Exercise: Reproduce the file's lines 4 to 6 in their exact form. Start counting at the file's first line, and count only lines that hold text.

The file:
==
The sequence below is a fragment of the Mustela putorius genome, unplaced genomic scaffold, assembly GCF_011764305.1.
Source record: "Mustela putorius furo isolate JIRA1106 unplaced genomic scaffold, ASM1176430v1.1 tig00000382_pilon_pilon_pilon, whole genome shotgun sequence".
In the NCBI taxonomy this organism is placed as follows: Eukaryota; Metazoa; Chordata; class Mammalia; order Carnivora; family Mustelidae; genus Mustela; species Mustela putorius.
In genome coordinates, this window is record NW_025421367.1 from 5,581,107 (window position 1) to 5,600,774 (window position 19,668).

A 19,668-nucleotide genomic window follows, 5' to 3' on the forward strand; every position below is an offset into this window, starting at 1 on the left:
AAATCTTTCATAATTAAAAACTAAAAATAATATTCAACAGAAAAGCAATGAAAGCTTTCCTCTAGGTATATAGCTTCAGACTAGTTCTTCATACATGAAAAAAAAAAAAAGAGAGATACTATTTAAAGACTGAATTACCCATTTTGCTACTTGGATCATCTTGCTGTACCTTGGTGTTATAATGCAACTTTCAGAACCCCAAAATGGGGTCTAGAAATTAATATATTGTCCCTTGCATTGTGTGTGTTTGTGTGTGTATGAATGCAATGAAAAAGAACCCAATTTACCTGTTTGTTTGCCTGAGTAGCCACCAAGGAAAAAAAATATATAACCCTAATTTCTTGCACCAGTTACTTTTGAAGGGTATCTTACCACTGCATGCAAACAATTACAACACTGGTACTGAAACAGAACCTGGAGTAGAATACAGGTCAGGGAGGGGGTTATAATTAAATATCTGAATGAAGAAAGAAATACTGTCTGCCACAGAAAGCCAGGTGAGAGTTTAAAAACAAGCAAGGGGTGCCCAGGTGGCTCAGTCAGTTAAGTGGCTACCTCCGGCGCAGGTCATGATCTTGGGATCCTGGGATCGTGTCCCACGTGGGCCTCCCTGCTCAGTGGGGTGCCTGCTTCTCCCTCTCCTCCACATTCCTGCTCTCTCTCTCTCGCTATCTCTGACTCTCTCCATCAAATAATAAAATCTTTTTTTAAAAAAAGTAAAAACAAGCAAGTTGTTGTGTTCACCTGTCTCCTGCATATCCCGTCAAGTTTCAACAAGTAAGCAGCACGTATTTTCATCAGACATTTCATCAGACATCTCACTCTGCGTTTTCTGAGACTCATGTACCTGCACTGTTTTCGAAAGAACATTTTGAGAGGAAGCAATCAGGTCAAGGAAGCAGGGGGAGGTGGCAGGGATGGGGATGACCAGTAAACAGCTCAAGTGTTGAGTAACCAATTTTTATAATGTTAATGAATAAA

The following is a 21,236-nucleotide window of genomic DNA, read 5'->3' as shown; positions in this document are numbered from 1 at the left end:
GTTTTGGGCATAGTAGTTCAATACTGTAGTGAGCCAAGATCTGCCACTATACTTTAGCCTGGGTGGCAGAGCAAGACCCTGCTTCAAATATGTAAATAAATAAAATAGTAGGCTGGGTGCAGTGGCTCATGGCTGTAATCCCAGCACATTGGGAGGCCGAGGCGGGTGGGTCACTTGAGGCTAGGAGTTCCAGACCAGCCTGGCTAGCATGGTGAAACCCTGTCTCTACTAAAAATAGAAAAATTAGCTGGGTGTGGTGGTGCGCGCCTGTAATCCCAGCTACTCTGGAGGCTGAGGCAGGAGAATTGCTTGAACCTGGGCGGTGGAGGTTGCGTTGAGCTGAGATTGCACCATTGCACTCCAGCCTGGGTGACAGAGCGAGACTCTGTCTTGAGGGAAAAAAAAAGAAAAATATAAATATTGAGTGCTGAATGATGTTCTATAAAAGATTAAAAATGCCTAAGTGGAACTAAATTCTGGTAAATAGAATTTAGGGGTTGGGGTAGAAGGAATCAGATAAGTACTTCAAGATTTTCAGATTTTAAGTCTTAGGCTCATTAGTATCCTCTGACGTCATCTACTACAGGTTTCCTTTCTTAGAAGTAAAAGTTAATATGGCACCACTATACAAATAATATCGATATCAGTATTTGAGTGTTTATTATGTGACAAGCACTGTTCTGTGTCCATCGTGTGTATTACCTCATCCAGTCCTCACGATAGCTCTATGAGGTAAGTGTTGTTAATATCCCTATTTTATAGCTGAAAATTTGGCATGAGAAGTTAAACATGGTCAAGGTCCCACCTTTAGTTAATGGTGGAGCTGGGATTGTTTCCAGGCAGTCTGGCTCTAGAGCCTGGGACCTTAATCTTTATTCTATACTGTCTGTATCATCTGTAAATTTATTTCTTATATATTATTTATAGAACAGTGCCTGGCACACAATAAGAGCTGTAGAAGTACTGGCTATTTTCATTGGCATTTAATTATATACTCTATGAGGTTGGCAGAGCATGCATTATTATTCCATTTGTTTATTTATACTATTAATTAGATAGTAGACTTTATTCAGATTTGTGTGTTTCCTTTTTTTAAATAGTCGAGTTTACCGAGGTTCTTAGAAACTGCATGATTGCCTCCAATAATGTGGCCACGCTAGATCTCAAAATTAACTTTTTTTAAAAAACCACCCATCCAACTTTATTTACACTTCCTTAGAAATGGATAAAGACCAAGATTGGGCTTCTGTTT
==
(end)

In genome coordinates, this window is record NW_025421367.1 from 5,581,107 (window position 1) to 5,600,774 (window position 19,668).

A 19,668-nucleotide genomic window follows, 5' to 3' on the forward strand; every position below is an offset into this window, starting at 1 on the left:
AAATCTTTCATAATTAAAAACTAAAAATAATATTCAACAGAAAAGCAATGAAAGCTTTCCTCTAGGTATATAGCTTCAGACTAGTTCTTCATACATGAAAAAAAAAAAAAGAGAGATACTATTTAAAGACTGAATTACCCATTTTGCTACTTGGATCATCTTGCTGTACCTTGGTGTTATAATGCAACTTTCAGAACCCCAAAATGGGGTCTAGAAATTAATATATTGTCCCTTGCATTGTGTGTGTTTGTGTGTGTATGAATGCAATGAAAAAGAACCCAATTTACCTGTTTGTTTGCCTGAGTAGCCACCAAGGAAAAAAAATATATAACCCTAATTTCTTGCACCAGTTACTTTTGAAGGGTATCTTACCACTGCATGCAAACAATTACAACACTGGTACTGAAACAGAACCTGGAGTAGAATACAGGTCAGGGAGGGGGTTATAATTAAATATCTGAATGAAGAAAGAAATACTGTCTGCCACAGAAAGCCAGGTGAGAGTTTAAAAACAAGCAAGGGGTGCCCAGGTGGCTCAGTCAGTTAAGTGGCTACCTCCGGCGCAGGTCATGATCTTGGGATCCTGGGATCGTGTCCCACGTGGGCCTCCCTGCTCAGTGGGGTGCCTGCTTCTCCCTCTCCTCCACATTCCTGCTCTCTCTCTCTCGCTATCTCTGACTCTCTCCATCAAATAATAAAATCTTTTTTTAAAAAAAGTAAAAACAAGCAAGTTGTTGTGTTCACCTGTCTCCTGCATATCCCGTCAAGTTTCAACAAGTAAGCAGCACGTATTTTCATCAGACATTTCATCAGACATCTCACTCTGCGTTTTCTGAGACTCATGTACCTGCACTGTTTTCGAAAGAACATTTTGAGAGGAAGCAATCAGGTCAAGGAAGCAGGGGGAGGTGGCAGGGATGGGGATGACCAGTAAACAGCTCAAGTGTTGAGTAACCAATTTTTATAATGTTAATGAATAAA